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Dublin: 12°C Tuesday 18 May 2021

'They wouldn't be forgiven': Varadkar confident EU27 won't veto Brexit extension

The threat of a no-deal Brexit still remains, but the Taoiseach is confident EU leaders will grant a Brexit extension.

Image: Liewig Christian/ABACA/PA Images

TAOISEACH LEO VARADKAR has said it’s possible, but unlikely, that another EU country could veto a proposal from the UK for a longer Brexit extension, but added Ireland doesn’t want an extension that “just allows for more indecision”.

With Theresa May already signalling her wish to extend Brexit until 30 June to avoid the UK crashing out of the EU with no deal next Friday, Varadkar said that any country who vetoes that proposal “wouldn’t be forgiven” for it.

Speaking on RTÉ’s Countrywide earlier, he said: “Obviously we don’t want no deal because of the impact it will have on citizens, businesses, farmers and the agri-food industry.

We want to avoid an extension that just allows for more indecision… I’d prefer to see a longer extension during which the United Kingdom has more time to decide really what future relationship it wants to have with the European Union rather than the alternative which could be rolling extensions.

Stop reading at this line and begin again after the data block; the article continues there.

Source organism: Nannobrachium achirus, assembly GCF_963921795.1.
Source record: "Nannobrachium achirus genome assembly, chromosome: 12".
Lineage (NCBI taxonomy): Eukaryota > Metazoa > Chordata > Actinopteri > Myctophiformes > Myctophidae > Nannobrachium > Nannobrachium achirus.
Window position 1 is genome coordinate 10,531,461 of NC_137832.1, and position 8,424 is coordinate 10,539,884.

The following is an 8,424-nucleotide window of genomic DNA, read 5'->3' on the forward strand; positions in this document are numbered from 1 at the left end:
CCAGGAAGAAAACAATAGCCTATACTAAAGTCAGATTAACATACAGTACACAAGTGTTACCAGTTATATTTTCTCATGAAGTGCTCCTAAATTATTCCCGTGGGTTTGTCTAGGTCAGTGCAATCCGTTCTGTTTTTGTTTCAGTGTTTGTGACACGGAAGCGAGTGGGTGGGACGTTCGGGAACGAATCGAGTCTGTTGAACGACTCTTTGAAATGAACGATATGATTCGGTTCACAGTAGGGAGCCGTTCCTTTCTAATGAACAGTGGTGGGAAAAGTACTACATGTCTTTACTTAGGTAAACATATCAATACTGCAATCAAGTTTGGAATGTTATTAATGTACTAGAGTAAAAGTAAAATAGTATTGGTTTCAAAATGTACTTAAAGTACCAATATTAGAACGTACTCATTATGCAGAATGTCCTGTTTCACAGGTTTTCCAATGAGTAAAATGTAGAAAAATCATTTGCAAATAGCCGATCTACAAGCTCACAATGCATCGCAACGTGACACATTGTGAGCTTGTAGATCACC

He was speaking amid increasing frustrations from Europe as to how the UK is handling the Brexit process, ahead of a crunch EU summit this week. 

Varadkar said that countries most at risk from a no-deal Brexit, including Ireland, have asked for “patience and solidarity” from the other EU countries.

“Today we have got that and I think that will continue,” he said.

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So far, the House of Commons has rejected Theresa May’s Brexit deal three times and has failed to support a number of alternatives.

The impasse has led to May reaching out to Labour leader Jeremy Corbyn to try reach some sort of consensus on Brexit. Chancellor Philip Hammond said today that he expects that the Conservatives will reach “some form of agreement” with Labour.

In lieu of a deal with Labour, it is not clear how May could proceed with getting her Brexit deal through the House of Commons by 30 June, with Varadkar saying his option at this stage is for a longer extension. 

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Sean Murray

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